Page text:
The UK is building its HS2 high-speed rail line to Birmingham at five times the cost of a comparable TGV track in France, a new report has claimed.
The study by Leeds University researchers said the HS2 scheme with its high price tag is only going to provide questionable benefits to the environment and rail network capacity.
According to the study, HS2 construction comes at £105m per km while a TGV line from Tours to Bordeaux, which is currently under construction, only costs £20m per km.
The study explains the difference by the need of extensive tunnelling work in the Chilterns area, as well as the redevelopment of London's Euston station.
The team led by Professor Tony May suggested there were much less costly and environmentally damaging ways of boosting capacity on the rail network. They described the wider economic benefits to the North as ‘uncertain’, adding that the scheme "contributes nothing" to reducing carbon emissions from transport. They believe alternative options should be considered instead, including alternative routes better integrated with the existing network, enhancements at lower speed and investment in the North.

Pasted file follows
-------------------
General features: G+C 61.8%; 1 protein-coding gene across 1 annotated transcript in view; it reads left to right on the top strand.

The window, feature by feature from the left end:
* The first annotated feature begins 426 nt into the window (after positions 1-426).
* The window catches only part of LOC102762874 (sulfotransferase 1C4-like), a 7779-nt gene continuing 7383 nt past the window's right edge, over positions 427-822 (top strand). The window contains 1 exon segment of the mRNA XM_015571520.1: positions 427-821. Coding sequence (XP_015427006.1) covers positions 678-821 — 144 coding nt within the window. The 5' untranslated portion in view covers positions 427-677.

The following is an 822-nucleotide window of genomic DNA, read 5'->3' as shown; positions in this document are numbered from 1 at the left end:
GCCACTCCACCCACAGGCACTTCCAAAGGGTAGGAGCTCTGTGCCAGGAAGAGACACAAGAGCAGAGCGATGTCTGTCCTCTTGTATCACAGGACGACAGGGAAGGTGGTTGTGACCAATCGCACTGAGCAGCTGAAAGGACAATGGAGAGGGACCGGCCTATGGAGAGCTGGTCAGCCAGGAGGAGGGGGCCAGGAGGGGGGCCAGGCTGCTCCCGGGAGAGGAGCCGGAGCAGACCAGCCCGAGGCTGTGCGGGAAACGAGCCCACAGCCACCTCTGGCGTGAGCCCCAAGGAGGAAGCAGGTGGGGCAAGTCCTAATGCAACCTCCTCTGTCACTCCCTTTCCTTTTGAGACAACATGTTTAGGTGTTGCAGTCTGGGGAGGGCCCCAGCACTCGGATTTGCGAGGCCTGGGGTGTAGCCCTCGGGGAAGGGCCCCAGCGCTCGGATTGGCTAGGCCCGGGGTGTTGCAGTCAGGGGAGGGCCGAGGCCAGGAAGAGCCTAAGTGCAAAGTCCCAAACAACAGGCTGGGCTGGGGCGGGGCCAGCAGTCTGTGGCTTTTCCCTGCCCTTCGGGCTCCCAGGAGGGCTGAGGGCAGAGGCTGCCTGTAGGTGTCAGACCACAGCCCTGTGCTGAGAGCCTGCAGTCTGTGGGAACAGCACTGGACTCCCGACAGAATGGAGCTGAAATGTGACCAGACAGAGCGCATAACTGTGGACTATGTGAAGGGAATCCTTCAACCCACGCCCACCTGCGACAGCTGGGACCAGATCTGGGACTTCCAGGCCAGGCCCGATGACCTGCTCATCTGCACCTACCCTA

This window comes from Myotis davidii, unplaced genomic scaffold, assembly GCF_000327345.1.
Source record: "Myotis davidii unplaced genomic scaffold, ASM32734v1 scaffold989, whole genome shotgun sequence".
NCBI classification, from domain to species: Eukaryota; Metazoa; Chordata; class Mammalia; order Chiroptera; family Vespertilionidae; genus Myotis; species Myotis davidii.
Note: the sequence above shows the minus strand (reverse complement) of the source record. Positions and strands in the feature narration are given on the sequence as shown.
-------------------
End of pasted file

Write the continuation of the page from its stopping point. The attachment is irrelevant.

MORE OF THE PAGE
The team recommended a review be carried out to objectively consider alternative options.
HS2 Ltd, which manages the HS2 construction, dismissed the comparison with TGV, saying the French line did not require construction of any new stations.
“It does not go through a dense built-up urban area, it does not have the tunnels that we are building on HS2 to protect the environment, and property prices are very low in comparison to the UK,” an HS2 spokesman said.
He also said foreign firms with experience in building high-speed tracks will be contracted to build HS2 in order to drive cost down.
The firm also believes the scheme would reduce carbon emissions significantly when compared to cars and planes.
The first phase of HS2 is expected to be completed by around 2026 and will reduce journey times between London and Birmingham by 32 minutes.
A second Y-shaped phase, taking the line to North-East and North-West England and beyond, is due to be completed by around 2032/33.